You won’t need a cheat day to enjoy life or the things you love. You won’t feel deprived as you work on building new habits and skills in your life. You will feel empowered by trusting yourself and making mindful choices.
So it’s early afternoon and I’ve finally managed to escape to my fav coffee cave and write. WHY is it so hard to get it done sometimes? Not for lack of ideas or clever creativeness but some days are just hard to make it happen.
I’m making it happen today… doing it before you decide I’ve given up on this idea of writing.
I’m glaringly aware that my computer informs me today is November 2 and there are a few thoughts that accompany that awareness.
First, wow, October sailed by. Of course I ended the month like many playing dress up for Halloween and hanging with my kids getting free candy from people who had nothing better to do than sit in their driveways all evening 😉
Then of course, with the arrival of November there are thoughts of Thanksgiving now dancing in my head. There will be plotting and planning for all of the goodies that go with that day.
BUT before Thanksgiving or anything else…. gulp.. this is the month of my duathlon. Actually 17 days out from this point. It’s hard to not see it staring me down but ready or not… it’s coming.
Ok.. more on that later….
November definitely makes me think about food. It makes me think of the seasonal tasty treats we get to enjoy and the traditions that go with them.
But today I’m thinking about food more along the lines of a healthy diet. What does that mean, exactly? And how do you build one if you don’t know much about it? Maybe you’ve been wanting to eat better but just aren’t sure what goes into a “healthier” daily diet.
Realistically, there’s no one way to eat that’s right for everyone. What works for you, might not work for me.
We’re individual and our likes and needs are varied and different. Our likes can be based on not just our needs but cultural preferences too. A person with health issues, like diabetes, may have to eat differently from someone who doesn’t. So it’s rather broad to say there’s a standard healthy diet that fits everyone.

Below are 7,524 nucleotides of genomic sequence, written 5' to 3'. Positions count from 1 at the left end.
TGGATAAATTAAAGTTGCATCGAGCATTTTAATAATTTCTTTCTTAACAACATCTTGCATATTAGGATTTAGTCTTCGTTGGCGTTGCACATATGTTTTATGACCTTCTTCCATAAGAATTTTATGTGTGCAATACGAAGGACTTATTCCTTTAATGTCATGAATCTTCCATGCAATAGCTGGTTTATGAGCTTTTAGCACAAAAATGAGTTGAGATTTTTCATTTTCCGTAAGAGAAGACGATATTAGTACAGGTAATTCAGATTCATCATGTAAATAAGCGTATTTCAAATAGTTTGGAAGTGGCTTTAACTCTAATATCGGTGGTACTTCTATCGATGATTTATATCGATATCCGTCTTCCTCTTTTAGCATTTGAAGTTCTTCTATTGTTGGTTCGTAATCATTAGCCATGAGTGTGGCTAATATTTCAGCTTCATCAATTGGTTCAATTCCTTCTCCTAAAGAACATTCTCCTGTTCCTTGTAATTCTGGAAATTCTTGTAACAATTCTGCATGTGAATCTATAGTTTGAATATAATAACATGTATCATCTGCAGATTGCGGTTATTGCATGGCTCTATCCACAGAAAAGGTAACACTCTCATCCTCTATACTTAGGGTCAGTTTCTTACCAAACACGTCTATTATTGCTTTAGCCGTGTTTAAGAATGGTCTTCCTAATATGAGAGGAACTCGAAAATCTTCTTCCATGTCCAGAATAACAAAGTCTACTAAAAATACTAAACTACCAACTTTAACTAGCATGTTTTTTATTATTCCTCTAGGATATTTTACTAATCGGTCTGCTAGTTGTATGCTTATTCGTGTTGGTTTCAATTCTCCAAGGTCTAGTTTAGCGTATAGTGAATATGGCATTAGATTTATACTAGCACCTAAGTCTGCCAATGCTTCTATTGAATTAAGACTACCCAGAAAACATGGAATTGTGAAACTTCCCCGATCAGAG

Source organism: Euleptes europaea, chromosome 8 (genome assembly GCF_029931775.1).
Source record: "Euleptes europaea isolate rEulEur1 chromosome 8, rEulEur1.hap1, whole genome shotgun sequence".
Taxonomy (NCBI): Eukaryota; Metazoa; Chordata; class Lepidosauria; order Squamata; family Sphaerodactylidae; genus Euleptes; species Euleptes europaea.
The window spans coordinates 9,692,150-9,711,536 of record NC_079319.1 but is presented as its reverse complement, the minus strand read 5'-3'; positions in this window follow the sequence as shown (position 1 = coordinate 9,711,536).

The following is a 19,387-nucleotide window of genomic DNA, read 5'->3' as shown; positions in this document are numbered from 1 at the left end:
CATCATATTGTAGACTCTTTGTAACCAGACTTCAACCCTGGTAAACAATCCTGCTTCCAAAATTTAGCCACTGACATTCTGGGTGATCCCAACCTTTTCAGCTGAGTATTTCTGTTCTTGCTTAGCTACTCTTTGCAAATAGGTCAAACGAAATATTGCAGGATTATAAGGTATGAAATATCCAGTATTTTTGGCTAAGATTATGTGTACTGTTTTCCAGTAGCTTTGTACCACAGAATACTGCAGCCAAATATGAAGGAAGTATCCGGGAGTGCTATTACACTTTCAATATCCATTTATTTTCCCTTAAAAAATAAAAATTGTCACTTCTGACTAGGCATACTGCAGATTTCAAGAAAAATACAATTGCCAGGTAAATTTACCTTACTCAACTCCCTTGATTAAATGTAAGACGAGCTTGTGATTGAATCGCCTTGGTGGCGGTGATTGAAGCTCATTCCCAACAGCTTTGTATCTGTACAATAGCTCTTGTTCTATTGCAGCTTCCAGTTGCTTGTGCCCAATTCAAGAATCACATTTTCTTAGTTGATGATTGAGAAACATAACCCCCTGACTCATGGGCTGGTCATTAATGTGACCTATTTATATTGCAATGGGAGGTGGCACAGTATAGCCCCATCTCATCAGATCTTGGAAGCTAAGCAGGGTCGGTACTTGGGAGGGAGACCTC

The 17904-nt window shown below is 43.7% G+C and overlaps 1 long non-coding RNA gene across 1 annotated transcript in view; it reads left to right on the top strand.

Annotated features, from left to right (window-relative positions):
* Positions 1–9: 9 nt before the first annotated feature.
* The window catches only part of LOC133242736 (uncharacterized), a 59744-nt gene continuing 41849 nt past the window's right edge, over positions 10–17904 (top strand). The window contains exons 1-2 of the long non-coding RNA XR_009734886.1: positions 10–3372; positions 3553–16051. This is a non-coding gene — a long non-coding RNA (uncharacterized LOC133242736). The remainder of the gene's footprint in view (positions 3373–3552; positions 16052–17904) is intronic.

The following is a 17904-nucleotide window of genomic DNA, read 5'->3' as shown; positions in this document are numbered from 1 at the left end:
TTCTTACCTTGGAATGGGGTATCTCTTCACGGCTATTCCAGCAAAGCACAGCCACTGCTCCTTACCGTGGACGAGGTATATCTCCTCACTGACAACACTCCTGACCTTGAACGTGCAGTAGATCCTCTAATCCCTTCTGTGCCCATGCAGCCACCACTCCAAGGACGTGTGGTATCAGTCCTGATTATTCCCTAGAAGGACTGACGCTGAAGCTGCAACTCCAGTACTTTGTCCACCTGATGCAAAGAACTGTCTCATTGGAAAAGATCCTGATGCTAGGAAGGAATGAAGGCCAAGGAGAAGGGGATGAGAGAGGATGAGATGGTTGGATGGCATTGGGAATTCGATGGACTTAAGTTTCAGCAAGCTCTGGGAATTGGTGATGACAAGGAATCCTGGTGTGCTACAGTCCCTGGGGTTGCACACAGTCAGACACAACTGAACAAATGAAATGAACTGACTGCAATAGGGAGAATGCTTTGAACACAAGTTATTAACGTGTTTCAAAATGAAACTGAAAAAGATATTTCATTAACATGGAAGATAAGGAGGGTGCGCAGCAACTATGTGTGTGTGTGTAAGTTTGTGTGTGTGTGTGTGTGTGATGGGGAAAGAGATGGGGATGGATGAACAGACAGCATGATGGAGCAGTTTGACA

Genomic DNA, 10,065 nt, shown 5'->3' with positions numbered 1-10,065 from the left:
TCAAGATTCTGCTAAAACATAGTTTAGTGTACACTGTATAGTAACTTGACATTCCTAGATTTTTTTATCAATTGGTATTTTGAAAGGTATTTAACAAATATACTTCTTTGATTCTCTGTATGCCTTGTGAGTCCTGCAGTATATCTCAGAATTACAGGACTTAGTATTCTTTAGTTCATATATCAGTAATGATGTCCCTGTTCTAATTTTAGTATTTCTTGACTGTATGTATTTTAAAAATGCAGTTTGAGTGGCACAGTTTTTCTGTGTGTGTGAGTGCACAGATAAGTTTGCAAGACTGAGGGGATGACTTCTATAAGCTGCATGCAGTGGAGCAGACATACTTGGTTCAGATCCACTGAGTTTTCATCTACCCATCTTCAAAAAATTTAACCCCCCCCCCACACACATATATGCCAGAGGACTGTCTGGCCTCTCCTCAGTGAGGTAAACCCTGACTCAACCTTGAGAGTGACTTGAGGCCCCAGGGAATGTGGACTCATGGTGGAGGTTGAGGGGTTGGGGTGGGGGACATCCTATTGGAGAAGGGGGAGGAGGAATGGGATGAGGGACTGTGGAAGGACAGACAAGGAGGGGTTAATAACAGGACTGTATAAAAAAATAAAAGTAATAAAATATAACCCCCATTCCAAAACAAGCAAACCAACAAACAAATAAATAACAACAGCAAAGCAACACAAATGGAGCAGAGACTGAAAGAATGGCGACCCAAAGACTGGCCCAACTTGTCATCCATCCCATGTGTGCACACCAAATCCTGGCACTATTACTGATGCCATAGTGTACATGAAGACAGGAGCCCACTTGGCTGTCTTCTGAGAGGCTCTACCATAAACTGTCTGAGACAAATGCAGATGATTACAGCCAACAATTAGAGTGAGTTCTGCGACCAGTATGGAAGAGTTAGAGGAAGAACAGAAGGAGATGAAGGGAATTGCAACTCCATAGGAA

However, there are some definite building blocks that apply to all of us. With these building blocks you can shape and build your own nutritional plan that works for you.
What is a healthful diet?
it provides the proper combination of energy and nutrients to you each day. It has four characteristics.
It’s adequate, moderate, balanced, and varied.
No matter your age, health, fitness level or weight, if you keep these thoughts in mind you will be able to select foods that give you energy and provide good nutrition to you each day.
A healthy diet is adequate
An adequate diet provides enough of the energy, nutrients, fiber and crucial vitamins and minerals to maintain a persons health. A diet can be inadequate in one area or many areas of a persons daily needs. For example, many people don’t eat enough vegetables and not consuming enough of the fiber and nutrients vegetables provide. Their intake of protein, carbs and fats may be more than adequate, often to many of these calories are consumed and the person is overweight because they eat more than exceeds their energy needs.
Under nutrition can also occur if there are several nutrients ignored for long periods of time.
Also a diet that is adequate for one person may not be adequate for another. As an athletic woman, my caloric needs on many days during the week are vastly different from a woman my age who is sedentary or lightly active. As individuals we would differ greatly in our activity level and our body fat and lean muscle mass making our requirements for fat, carbs, proteins and other nutrients very different.
A healthy diet is one of moderation
Moderation is one of the keys to a healthful diet and I believe one of the most important. Moderation refers to eating any food in moderate amounts, not to much or to little. Eating to much or to little of any foods we cannot reach our health goals.
One example would be people who consume soft drinks. Loaded with empty, non-nutritious calories, it’s an easy way to pack on the pounds if many are consumed each day. Often I’ve seen individuals stop drinking soda and easily drop pounds.
Enjoy a variety of foods and treats, in moderation.
A healthy diet is balanced.
A balanced diet contains foods that provide the proper proportions of nutrients. The body needs many types in varying amounts to maintain health.
A healthy diet is varied